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NC Bill Aims to Help Nonviolent Offenders Improve Job Prospects

Each year, more than 20,000 people are released from North Carolina prisons. Finding employment is often one of their biggest challenges. (Adobe Stock)
Each year, more than 20,000 people are released from North Carolina prisons. Finding employment is often one of their biggest challenges. (Adobe Stock)
May 28, 2019

RALEIGH, N.C. — North Carolina legislators are pushing for reforms to make it easier for people to expunge nonviolent criminal offenses from their records.

Introduced by Sens. Warren Daniel of Avery and Danny Britt of Columbus, both Republicans, along with Sen. Floyd McKissick, a Democrat from Durham, Senate Bill 562 - also known as the "Second Chance Act" - would clear nonviolent misdemeanor and low-level felony convictions. It would also automatically erase records of criminal charges that were acquitted or dismissed.

Bill Rowe, general counsel and deputy director of advocacy with the North Carolina Justice Center, said support for the legislation has been encouraging.

"The bill passed the North Carolina Senate unanimously. So, it's pretty hard to find bills that go through the North Carolina General Assembly in that way,” McKissick said. “But also, the allies that we're working with are across a broad political spectrum."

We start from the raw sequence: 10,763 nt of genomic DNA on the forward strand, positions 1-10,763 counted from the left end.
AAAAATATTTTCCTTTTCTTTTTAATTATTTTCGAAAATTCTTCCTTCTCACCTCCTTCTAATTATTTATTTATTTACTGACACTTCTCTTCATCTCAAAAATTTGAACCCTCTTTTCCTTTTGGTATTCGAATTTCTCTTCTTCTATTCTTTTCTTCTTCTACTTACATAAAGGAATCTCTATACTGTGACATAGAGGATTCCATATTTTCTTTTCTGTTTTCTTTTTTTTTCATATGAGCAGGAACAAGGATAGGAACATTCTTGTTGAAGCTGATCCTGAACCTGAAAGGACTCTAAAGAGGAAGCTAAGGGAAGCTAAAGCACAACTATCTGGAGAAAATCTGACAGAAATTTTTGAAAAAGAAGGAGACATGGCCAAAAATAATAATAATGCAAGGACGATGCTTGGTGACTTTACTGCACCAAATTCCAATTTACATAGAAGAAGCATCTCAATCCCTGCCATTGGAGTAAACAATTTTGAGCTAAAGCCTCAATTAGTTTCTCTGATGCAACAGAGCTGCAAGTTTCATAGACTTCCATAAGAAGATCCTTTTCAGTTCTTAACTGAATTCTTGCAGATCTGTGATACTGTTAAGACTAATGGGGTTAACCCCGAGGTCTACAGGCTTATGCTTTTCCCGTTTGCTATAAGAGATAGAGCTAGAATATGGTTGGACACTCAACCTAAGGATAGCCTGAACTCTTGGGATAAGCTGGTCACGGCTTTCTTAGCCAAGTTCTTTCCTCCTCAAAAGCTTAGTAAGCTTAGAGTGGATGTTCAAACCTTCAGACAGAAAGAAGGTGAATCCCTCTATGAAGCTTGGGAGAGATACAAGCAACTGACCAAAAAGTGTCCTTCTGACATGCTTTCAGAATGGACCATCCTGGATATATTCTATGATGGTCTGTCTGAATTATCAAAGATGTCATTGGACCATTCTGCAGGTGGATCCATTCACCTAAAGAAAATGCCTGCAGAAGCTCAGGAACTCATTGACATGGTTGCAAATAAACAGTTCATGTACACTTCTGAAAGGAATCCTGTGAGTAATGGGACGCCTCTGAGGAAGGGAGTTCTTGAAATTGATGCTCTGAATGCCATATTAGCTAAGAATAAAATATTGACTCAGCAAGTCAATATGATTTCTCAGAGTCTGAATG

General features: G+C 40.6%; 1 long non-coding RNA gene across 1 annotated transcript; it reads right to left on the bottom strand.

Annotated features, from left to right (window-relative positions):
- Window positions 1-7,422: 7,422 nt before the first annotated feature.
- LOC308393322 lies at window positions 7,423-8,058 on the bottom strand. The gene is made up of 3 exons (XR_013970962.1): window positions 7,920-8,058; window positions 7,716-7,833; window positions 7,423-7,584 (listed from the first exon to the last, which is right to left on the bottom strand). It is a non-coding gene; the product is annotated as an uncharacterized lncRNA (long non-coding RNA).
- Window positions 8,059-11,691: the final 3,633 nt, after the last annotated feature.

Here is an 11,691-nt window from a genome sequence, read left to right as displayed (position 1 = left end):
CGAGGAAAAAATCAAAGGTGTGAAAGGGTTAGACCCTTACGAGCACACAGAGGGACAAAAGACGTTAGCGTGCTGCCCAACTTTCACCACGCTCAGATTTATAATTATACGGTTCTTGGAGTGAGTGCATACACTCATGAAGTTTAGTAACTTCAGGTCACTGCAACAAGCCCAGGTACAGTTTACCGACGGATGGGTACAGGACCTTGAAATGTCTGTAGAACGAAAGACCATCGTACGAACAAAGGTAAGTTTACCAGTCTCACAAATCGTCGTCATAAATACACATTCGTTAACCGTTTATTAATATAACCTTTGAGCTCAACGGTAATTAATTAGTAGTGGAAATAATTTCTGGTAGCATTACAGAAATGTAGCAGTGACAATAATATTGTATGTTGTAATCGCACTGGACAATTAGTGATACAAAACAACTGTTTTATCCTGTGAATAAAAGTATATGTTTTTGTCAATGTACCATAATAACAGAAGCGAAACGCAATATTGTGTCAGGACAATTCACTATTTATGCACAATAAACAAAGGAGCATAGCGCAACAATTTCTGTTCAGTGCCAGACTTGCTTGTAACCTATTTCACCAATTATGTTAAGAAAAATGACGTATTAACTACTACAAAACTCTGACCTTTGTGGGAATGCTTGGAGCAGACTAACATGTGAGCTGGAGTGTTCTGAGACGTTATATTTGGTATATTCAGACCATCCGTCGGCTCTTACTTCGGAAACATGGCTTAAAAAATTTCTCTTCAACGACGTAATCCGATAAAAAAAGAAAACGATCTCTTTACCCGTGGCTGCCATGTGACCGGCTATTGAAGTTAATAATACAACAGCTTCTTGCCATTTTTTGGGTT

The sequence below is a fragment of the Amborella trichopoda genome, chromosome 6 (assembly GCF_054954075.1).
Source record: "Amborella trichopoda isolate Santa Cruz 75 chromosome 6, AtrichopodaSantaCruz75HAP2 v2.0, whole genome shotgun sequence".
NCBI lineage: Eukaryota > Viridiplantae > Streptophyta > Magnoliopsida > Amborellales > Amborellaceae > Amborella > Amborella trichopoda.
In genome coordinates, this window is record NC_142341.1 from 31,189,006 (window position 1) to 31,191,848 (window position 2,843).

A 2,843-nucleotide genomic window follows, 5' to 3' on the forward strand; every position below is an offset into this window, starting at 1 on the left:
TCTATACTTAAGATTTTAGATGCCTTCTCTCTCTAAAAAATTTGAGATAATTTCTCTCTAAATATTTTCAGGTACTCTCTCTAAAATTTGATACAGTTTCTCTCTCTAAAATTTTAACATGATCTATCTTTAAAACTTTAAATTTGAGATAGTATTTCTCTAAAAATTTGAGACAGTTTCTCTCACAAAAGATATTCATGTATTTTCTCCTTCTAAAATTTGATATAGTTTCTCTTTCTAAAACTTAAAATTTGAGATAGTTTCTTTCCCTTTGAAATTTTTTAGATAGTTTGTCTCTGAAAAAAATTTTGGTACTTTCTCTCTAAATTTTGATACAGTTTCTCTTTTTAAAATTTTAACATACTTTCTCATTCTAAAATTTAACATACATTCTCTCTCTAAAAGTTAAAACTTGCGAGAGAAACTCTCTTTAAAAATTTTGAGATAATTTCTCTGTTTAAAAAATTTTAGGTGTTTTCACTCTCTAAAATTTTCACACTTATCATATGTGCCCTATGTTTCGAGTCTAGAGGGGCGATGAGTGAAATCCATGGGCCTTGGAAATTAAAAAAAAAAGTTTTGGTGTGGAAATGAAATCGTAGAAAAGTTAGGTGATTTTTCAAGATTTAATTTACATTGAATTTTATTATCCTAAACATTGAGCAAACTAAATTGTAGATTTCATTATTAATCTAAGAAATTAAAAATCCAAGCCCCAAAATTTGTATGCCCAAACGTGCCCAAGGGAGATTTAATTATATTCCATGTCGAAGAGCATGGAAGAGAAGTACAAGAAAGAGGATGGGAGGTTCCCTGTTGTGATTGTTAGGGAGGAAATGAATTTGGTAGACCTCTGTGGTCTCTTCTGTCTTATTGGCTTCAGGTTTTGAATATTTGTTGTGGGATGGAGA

Each year, more than 20,000 people are released from North Carolina's prisons. And the majority of the North Carolinians in prison today will eventually be released, according to the state's Department of Public Safety. The Second Chance Act now heads to the House, where Rowe predicted it’s likely to pass.

A criminal record remains a top barrier to finding employment, particularly for people of color. Studies have found a nonviolent drug conviction makes an employer less inclined to hire someone, especially if the applicant is black. Rowe pointed out permanently barring people from the workforce after they've served their time can have generational consequences.

"The devastating effect that a criminal record can have on folks - most of these adults have children as well, and so - it can have a generational impact,” he said.

The Center for Economic and Policy Research estimated nationwide, more than $78 billion annually is lost due to the long-term unemployment experienced by adults with criminal records.

Disclosure: Park Foundation - North Carolina contributes to our fund for reporting on Campaign Finance Reform/Money in Pol, Children's Issues, Consumer Issues, Environment. If you would like to help support news in the public interest, click here.
Nadia Ramlagan, Public News Service - NC